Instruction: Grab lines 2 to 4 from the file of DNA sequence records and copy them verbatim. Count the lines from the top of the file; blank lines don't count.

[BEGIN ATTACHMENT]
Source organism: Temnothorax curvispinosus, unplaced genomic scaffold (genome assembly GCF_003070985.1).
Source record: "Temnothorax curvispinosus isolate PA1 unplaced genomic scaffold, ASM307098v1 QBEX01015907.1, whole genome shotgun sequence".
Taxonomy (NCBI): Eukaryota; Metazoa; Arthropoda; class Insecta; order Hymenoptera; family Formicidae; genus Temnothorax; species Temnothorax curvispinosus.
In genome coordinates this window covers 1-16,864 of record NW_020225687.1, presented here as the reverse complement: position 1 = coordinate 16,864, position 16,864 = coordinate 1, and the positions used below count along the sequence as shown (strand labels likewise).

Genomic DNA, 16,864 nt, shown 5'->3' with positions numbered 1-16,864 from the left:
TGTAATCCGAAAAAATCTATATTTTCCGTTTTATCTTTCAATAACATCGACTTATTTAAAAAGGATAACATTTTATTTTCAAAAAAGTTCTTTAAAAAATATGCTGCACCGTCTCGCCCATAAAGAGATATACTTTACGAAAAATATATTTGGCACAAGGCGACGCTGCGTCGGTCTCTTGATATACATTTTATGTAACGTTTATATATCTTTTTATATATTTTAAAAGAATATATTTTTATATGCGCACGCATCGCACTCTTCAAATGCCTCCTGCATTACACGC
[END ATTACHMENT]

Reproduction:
Source record: "Temnothorax curvispinosus isolate PA1 unplaced genomic scaffold, ASM307098v1 QBEX01015907.1, whole genome shotgun sequence".
Taxonomy (NCBI): Eukaryota; Metazoa; Arthropoda; class Insecta; order Hymenoptera; family Formicidae; genus Temnothorax; species Temnothorax curvispinosus.
In genome coordinates this window covers 1-16,864 of record NW_020225687.1, presented here as the reverse complement: position 1 = coordinate 16,864, position 16,864 = coordinate 1, and the positions used below count along the sequence as shown (strand labels likewise).